Alanis Obomsawin © Scott Stevens
Kanehsatake: 270 Years of Resistance, 119 min, 1993
In July 1990, a dispute over a proposed golf course to be built on Kanien’kéhaka (Mohawk) lands in Oka, Quebec, set the stage for a historic confrontation that would grab international headlines and sear itself into the Canadian consciousness. Director Alanis Obomsawin—at times with a small crew, at times alone—spent 78 days behind Kanien’kéhaka lines filming the armed standoff between protestors, the Quebec police and the Canadian army. Released in 1993, this landmark documentary has been seen around the world, winning over a dozen international awards and making history at the Toronto International Film Festival, where it became the first documentary ever to win the Best Canadian Feature award. Jesse Wente, Director of Canada’s Indigenous Screen Office, has called it a “watershed film in the history of First Peoples cinema.” – NFB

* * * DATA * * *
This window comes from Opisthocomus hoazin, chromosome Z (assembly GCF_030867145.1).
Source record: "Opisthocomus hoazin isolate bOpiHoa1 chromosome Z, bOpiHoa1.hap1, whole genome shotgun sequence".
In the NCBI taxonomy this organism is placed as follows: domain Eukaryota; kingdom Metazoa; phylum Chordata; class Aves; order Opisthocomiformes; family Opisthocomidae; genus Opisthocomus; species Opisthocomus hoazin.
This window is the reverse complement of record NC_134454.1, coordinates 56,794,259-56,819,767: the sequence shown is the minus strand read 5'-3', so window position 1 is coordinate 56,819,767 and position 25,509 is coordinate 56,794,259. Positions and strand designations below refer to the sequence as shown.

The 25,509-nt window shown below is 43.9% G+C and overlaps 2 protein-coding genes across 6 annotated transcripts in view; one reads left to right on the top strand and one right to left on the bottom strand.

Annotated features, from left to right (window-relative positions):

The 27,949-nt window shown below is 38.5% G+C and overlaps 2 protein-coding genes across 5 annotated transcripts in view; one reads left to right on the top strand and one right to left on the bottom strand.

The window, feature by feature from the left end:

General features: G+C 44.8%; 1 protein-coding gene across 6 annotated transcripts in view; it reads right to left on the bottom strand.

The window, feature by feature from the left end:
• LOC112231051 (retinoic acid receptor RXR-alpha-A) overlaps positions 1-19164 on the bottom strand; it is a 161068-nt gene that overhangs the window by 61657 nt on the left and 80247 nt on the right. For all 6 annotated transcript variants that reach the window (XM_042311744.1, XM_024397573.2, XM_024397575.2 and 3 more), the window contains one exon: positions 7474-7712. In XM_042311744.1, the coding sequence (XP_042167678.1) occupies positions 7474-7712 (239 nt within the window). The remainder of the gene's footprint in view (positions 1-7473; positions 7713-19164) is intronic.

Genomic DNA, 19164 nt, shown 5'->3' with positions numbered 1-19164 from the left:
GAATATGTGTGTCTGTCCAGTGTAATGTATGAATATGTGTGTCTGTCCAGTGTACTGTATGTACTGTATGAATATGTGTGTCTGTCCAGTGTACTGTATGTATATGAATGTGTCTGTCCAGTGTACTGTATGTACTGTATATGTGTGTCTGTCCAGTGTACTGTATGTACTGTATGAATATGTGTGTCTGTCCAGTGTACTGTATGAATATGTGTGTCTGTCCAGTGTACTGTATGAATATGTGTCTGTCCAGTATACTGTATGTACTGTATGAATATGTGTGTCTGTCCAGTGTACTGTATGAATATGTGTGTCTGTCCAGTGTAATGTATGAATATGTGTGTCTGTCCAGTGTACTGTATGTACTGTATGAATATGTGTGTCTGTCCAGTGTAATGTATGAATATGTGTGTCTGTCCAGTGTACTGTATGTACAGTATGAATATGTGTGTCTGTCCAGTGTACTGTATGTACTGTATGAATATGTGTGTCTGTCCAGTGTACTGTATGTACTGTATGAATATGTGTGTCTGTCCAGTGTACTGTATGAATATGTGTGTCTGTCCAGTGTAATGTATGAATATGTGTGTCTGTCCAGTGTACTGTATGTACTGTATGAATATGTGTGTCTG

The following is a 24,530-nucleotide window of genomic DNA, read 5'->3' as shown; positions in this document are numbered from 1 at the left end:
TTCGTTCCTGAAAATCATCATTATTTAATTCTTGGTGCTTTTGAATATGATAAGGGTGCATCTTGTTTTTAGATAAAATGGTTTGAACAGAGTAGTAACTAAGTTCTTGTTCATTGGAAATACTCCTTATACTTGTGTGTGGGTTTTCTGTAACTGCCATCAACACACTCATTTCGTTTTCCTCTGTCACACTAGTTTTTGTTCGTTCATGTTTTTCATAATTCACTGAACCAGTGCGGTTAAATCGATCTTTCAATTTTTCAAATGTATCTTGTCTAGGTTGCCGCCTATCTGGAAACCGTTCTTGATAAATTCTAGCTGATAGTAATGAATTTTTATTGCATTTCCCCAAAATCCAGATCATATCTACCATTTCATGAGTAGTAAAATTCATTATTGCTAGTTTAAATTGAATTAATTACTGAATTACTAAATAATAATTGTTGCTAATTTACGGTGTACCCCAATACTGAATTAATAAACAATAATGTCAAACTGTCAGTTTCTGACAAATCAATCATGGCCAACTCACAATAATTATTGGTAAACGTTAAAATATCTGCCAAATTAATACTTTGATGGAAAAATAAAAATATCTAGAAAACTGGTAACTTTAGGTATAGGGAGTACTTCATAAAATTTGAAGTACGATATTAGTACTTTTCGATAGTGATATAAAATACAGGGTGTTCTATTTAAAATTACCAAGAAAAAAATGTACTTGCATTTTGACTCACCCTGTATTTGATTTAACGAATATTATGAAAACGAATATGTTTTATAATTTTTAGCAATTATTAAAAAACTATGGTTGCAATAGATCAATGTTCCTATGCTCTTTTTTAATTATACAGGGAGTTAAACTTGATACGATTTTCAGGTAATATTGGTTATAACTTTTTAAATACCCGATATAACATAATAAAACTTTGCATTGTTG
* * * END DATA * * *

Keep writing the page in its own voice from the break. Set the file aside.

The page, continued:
My Name Is Kahentiiosta, 29 min, 1995
This short documentary by Alanis Obomsawin tells the story of Kahentiiosta, a young Kahnawake Mohawk woman arrested after the Oka Crisis' 78-day armed standoff in 1990. She was detained 4 days longer than the other women. Her crime? The prosecutor representing the Quebec government did not accept her Indigenous name. – NFB
Christmas at Moose Factory, 13 min, 1971
This lyrical short documentary marked the directorial debut of legendary Abenaki director Alanis Obomsawin. Filmed at a residential school in northern Ontario, it is composed entirely of drawings by young Cree children and stories told by the children themselves. Listening has been at the core of Obomsawin’s practice since the very beginning. “Documentary film,” she said in a 2017 interview, “is the one place that our people can speak for themselves. I feel that the documentaries that I’ve been working on have been very valuable for the people, for our people to look at ourselves … and through that be able to make changes that really count for the future of our children to come. – NFB
I am not going to make a film to please an audience. I make a film to make changes and to have recognition for the people. – Alanis Obomsawin
Throughout her life, well before taking up the camera, Alanis was an activist, taking a stand against injustices perpetrated against others. She witnessed a changing world that continues to evolve today; a world very different to the one she grew up in and to the one in which she began her film career. – Jason Ryle
Read a profile of Alanis Obomsawin at the NFB.
Watch 50+ films by Alanis Obomsawin at the NFB.